Difference between revisions of "Java, Flash, and Fonts/10.1"

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{{note|icon32=many fonts are available from {{local|link=AppCafe®}}. To search for these fonts, first check “Raw Packages” in the “Browser View” manu. Any font installed using AppCafe® should not require any additional configuration to "just work".}}   
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Revision as of 16:40, 17 June 2014


Contents


This section demonstrates how to install and configure Java, Flash, and fonts to improve your desktop experience.

Java

The OpenJDK PBI provides an open source implementation of the Java Platform. It includes the IcedTea Java browser plugin which automatically works with the FireFox, Chromium, and Opera web browsers without any additional configuration. To install this PBI, search for "jdk" within AppCafe®.

Adobe Flash

PC-BSD® installs and configures the Adobe Flash player (version 11) plugin for you.
Adobe Flash icon
This means that flash should "just work" when browsing the web. You will find several web browsers in the Web Browsers category of AppCafe®, including Firefox, Opera, and Chromium.

If Adobe Flash does not seem to be working, invoking the following command from an xterm as your regular user account should fix the problem:

flashpluginctl on

The "Adobe Flash Player preferences" icon in Control Panel can be used to modify how websites interact with your browser using Adobe Flash. Many of the same configurations can be done via right-click within an active flash object in a web browser.

To access the utility shown in Figure 9.1a, use Control Panel → Adobe Flash Player preferences or open an xterm and type flash-player-properties.

Figure 9.1a: Flash Player Configuration Utility

The options available in each tab and when to use them are described at the Adobe website:

  • Storage:[1] describes private browsing support and the privacy issues associated with local storage of flash information.
  • Camera and Mic:[2] controls how websites can use your computer’s camera and microphone.
  • Playback:[3] describes how to configure peer-assisted networking to improve bandwidth.
  • Advanced:[4] controls how Flash Player handles browsing data, updates, trusted locations, and protected content.

Installing Custom Fonts

PC-BSD® installs Microsoft TrueType fonts for you which includes the Times New Roman, Courier New, Georgia, Trebuchet MS, Comic Sans MS Arial, Arial Black, Verdana, Andale Mono, and Impact fonts.

If you have a collection of fonts that you have downloaded or purchased, you can configure your PC-BSD® system to also use these fonts. Which utility you use depends upon which window manager you have logged into.
Figure 9.1b: Using KDE's Font Installer to Install Custom Fonts
NOTE: Many fonts are available from AppCafe®. To search for these fonts, first check “Raw Packages” in the “Browser View” menu. Any font installed using AppCafe® should not require any additional configuration to "just work".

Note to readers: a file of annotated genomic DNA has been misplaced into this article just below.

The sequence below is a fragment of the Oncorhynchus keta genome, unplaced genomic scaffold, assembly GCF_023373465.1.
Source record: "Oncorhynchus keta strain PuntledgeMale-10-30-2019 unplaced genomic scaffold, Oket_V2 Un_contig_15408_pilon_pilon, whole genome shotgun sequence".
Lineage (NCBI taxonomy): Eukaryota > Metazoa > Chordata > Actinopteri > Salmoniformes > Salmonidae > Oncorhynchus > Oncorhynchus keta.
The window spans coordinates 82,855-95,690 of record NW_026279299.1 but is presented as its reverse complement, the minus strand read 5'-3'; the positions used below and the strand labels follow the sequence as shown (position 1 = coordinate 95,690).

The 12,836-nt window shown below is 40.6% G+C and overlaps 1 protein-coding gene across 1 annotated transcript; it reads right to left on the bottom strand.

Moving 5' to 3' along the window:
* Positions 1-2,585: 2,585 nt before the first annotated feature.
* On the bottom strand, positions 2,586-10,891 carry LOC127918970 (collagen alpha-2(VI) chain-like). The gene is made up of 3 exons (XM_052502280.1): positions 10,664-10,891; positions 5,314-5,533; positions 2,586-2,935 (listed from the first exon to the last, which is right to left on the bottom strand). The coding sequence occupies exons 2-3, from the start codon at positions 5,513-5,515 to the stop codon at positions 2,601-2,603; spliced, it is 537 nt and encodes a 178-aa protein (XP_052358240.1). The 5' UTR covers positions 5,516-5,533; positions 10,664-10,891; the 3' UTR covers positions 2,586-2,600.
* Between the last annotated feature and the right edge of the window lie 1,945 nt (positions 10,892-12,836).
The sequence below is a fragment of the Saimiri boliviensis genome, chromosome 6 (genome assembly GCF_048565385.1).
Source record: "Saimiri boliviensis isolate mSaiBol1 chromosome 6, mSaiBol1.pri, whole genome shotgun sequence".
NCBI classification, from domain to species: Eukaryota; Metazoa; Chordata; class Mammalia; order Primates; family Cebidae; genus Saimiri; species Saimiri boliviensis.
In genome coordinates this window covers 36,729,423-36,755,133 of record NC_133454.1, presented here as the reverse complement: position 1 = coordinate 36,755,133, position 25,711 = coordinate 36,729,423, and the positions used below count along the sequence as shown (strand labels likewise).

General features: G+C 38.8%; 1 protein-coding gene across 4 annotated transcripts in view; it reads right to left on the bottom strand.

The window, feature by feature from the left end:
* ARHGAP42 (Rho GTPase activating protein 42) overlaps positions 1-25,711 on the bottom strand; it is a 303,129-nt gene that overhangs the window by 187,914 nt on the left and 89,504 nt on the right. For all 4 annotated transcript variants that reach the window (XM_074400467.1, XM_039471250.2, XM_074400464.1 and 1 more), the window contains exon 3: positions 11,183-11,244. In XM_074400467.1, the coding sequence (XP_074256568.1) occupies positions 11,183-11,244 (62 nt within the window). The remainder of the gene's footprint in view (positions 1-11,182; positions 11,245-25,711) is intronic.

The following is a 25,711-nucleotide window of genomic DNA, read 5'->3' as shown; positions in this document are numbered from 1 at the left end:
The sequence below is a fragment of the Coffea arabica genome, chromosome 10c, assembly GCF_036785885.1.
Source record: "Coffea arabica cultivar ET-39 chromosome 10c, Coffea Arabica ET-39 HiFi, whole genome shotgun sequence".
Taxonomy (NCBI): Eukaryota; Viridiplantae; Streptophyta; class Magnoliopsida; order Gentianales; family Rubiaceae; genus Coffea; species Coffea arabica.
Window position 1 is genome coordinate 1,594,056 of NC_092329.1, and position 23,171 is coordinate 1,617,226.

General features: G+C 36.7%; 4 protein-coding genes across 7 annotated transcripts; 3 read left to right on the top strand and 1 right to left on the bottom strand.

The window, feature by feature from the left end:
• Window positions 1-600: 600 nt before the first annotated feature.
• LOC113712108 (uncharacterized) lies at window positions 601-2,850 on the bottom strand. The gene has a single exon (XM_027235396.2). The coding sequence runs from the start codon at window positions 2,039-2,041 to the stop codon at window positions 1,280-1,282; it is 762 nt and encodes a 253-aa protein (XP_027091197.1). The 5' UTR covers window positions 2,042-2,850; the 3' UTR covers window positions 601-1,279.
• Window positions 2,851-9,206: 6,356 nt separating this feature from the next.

The rest of this section demonstrates how to install fonts that you have downloaded manually or purchased from the Internet.

Using KDE

To install custom fonts within KDE, go to System Settings → Font Management. In Figure 9.1b, "All Fonts" is currently selected under the "Group" column, showing all of the fonts installed on this system.

To install your fonts, highlight "Personal Fonts" under the "Group" column, then click the "+Add" button. This will allow you to browse to the font you wish to add. You can add multiple fonts in the same directory by holding down the Ctrl key while making your selection. Click the "Open" button, which will install the font for you. When it is finished, a pop-up message will indicate that you will need to restart any open applications for the font change to take affect. Your newly installed font(s) should now show up in the "Personal Fonts" section in the "Group" column and be available to the applications you use.

Using GNOME

To install custom fonts within GNOME, go to Activities → Files. Navigate to the location of the font that you would like to install and either double-click the font name or select "Font Viewer" from the icon's right-click menu. This will open the font in "Font Viewer", allowing you to view it. If you like the font, click the "Install Font" button to make it available to your applications. In the example shown in Figure 9.1c, the user is installing the BlackFlag font.

Figure 9.1c: Using Files to Install a Custom Font

Using XFCE

To install custom fonts within XFCE, use Applications → System → Thunar File Manager. Once you browse to the location of the font and double- or right-click it, you will see the same Font Viewer used by GNOME.

From the Command Line

If you prefer to install fonts from the command line, become the superuser and copy the downloaded font to the /usr/local/share/fonts/ directory. Then, refresh the fonts cache with the fc-cache -f -v /usr/local/share/fonts/name_of_font command.


References


  1. http://adobe.com/go/flash-player-settings-storage
  2. http://adobe.com/go/flash-player-settings-camera-and-mic
  3. http://adobe.com/go/flash-player-settings-playback
  4. http://adobe.com/go/flash-player-settings-advanced
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